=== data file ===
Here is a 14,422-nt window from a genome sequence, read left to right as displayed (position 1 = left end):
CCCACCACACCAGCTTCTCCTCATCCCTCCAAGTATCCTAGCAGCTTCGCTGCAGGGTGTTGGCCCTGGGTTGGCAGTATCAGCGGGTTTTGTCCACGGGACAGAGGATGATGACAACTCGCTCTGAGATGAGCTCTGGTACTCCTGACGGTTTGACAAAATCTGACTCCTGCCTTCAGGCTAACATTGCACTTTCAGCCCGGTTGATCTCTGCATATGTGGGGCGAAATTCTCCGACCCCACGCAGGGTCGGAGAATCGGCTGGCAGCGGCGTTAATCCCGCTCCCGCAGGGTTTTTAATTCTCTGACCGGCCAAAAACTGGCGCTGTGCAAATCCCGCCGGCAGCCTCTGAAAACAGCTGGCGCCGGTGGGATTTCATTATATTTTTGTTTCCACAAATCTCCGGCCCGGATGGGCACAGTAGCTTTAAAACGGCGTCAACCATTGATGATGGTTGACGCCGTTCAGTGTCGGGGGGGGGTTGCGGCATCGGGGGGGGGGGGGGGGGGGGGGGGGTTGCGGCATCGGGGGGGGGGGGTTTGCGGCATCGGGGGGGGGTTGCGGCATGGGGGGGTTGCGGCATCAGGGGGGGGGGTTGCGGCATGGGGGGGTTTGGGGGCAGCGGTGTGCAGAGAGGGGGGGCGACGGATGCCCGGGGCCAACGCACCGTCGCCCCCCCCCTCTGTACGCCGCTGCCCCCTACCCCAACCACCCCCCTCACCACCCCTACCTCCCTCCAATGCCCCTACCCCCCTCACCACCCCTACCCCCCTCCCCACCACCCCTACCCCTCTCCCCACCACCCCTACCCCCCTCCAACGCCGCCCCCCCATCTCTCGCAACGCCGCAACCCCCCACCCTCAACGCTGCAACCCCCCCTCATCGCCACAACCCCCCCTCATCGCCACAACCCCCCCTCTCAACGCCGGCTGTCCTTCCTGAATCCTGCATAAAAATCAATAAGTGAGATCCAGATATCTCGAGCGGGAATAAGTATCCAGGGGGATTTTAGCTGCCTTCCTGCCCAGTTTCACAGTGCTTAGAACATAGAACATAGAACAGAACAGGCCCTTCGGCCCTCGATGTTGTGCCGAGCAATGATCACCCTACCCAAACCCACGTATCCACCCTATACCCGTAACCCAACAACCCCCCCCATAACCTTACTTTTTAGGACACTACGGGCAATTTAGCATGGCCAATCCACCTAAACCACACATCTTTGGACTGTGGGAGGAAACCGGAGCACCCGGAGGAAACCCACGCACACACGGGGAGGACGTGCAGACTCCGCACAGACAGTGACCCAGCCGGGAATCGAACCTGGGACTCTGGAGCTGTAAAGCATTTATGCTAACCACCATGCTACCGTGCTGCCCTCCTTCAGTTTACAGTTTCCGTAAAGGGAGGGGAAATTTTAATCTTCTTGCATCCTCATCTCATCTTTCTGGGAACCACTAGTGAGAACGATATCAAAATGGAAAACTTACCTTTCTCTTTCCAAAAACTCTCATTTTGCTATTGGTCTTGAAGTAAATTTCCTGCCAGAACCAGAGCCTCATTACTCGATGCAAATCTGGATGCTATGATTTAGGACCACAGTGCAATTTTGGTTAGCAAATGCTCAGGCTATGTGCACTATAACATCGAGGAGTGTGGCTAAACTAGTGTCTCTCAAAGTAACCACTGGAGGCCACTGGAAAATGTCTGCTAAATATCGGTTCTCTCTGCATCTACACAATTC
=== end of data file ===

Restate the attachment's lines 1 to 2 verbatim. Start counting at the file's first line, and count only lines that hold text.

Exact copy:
Here is a 14,422-nt window from a genome sequence, read left to right as displayed (position 1 = left end):
CCCACCACACCAGCTTCTCCTCATCCCTCCAAGTATCCTAGCAGCTTCGCTGCAGGGTGTTGGCCCTGGGTTGGCAGTATCAGCGGGTTTTGTCCACGGGACAGAGGATGATGACAACTCGCTCTGAGATGAGCTCTGGTACTCCTGACGGTTTGACAAAATCTGACTCCTGCCTTCAGGCTAACATTGCACTTTCAGCCCGGTTGATCTCTGCATATGTGGGGCGAAATTCTCCGACCCCACGCAGGGTCGGAGAATCGGCTGGCAGCGGCGTTAATCCCGCTCCCGCAGGGTTTTTAATTCTCTGACCGGCCAAAAACTGGCGCTGTGCAAATCCCGCCGGCAGCCTCTGAAAACAGCTGGCGCCGGTGGGATTTCATTATATTTTTGTTTCCACAAATCTCCGGCCCGGATGGGCACAGTAGCTTTAAAACGGCGTCAACCATTGATGATGGTTGACGCCGTTCAGTGTCGGGGGGGGGTTGCGGCATCGGGGGGGGGGGGGGGGGGGGGGGGGTTGCGGCATCGGGGGGGGGGGGTTTGCGGCATCGGGGGGGGGTTGCGGCATGGGGGGGTTGCGGCATCAGGGGGGGGGGTTGCGGCATGGGGGGGTTTGGGGGCAGCGGTGTGCAGAGAGGGGGGGCGACGGATGCCCGGGGCCAACGCACCGTCGCCCCCCCCCTCTGTACGCCGCTGCCCCCTACCCCAACCACCCCCCTCACCACCCCTACCTCCCTCCAATGCCCCTACCCCCCTCACCACCCCTACCCCCCTCCCCACCACCCCTACCCCTCTCCCCACCACCCCTACCCCCCTCCAACGCCGCCCCCCCATCTCTCGCAACGCCGCAACCCCCCACCCTCAACGCTGCAACCCCCCCTCATCGCCACAACCCCCCCTCATCGCCACAACCCCCCCTCTCAACGCCGGCTGTCCTTCCTGAATCCTGCATAAAAATCAATAAGTGAGATCCAGATATCTCGAGCGGGAATAAGTATCCAGGGGGATTTTAGCTGCCTTCCTGCCCAGTTTCACAGTGCTTAGAACATAGAACATAGAACAGAACAGGCCCTTCGGCCCTCGATGTTGTGCCGAGCAATGATCACCCTACCCAAACCCACGTATCCACCCTATACCCGTAACCCAACAACCCCCCCCATAACCTTACTTTTTAGGACACTACGGGCAATTTAGCATGGCCAATCCACCTAAACCACACATCTTTGGACTGTGGGAGGAAACCGGAGCACCCGGAGGAAACCCACGCACACACGGGGAGGACGTGCAGACTCCGCACAGACAGTGACCCAGCCGGGAATCGAACCTGGGACTCTGGAGCTGTAAAGCATTTATGCTAACCACCATGCTACCGTGCTGCCCTCCTTCAGTTTACAGTTTCCGTAAAGGGAGGGGAAATTTTAATCTTCTTGCATCCTCATCTCATCTTTCTGGGAACCACTAGTGAGAACGATATCAAAATGGAAAACTTACCTTTCTCTTTCCAAAAACTCTCATTTTGCTATTGGTCTTGAAGTAAATTTCCTGCCAGAACCAGAGCCTCATTACTCGATGCAAATCTGGATGCTATGATTTAGGACCACAGTGCAATTTTGGTTAGCAAATGCTCAGGCTATGTGCACTATAACATCGAGGAGTGTGGCTAAACTAGTGTCTCTCAAAGTAACCACTGGAGGCCACTGGAAAATGTCTGCTAAATATCGGTTCTCTCTGCATCTACACAATTC